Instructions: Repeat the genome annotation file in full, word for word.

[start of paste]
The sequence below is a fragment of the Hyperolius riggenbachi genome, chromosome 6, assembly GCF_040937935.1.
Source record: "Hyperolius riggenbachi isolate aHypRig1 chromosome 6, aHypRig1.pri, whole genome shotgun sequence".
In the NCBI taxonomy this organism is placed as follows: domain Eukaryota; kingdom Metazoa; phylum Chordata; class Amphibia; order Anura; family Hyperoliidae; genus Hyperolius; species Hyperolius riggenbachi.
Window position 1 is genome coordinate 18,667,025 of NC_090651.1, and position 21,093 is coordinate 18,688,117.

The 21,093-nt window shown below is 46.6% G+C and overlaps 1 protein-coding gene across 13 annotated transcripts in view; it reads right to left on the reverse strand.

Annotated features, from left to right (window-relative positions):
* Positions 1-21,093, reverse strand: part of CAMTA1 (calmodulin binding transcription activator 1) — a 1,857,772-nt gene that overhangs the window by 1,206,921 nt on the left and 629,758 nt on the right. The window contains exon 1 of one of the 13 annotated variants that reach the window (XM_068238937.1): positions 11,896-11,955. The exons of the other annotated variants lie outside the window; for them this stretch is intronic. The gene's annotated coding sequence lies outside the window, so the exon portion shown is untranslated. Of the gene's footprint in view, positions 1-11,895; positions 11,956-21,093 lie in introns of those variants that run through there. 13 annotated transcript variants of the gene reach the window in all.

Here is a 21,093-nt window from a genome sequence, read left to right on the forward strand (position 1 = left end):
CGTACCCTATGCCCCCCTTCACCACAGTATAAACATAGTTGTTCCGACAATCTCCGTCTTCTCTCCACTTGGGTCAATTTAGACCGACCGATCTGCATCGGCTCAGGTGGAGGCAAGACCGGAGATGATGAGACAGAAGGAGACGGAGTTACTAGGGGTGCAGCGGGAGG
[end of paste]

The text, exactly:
The sequence below is a fragment of the Hyperolius riggenbachi genome, chromosome 6, assembly GCF_040937935.1.
Source record: "Hyperolius riggenbachi isolate aHypRig1 chromosome 6, aHypRig1.pri, whole genome shotgun sequence".
In the NCBI taxonomy this organism is placed as follows: domain Eukaryota; kingdom Metazoa; phylum Chordata; class Amphibia; order Anura; family Hyperoliidae; genus Hyperolius; species Hyperolius riggenbachi.
Window position 1 is genome coordinate 18,667,025 of NC_090651.1, and position 21,093 is coordinate 18,688,117.

The 21,093-nt window shown below is 46.6% G+C and overlaps 1 protein-coding gene across 13 annotated transcripts in view; it reads right to left on the reverse strand.

Annotated features, from left to right (window-relative positions):
* Positions 1-21,093, reverse strand: part of CAMTA1 (calmodulin binding transcription activator 1) — a 1,857,772-nt gene that overhangs the window by 1,206,921 nt on the left and 629,758 nt on the right. The window contains exon 1 of one of the 13 annotated variants that reach the window (XM_068238937.1): positions 11,896-11,955. The exons of the other annotated variants lie outside the window; for them this stretch is intronic. The gene's annotated coding sequence lies outside the window, so the exon portion shown is untranslated. Of the gene's footprint in view, positions 1-11,895; positions 11,956-21,093 lie in introns of those variants that run through there. 13 annotated transcript variants of the gene reach the window in all.

Here is a 21,093-nt window from a genome sequence, read left to right on the forward strand (position 1 = left end):
CGTACCCTATGCCCCCCTTCACCACAGTATAAACATAGTTGTTCCGACAATCTCCGTCTTCTCTCCACTTGGGTCAATTTAGACCGACCGATCTGCATCGGCTCAGGTGGAGGCAAGACCGGAGATGATGAGACAGAAGGAGACGGAGTTACTAGGGGTGCAGCGGGAGG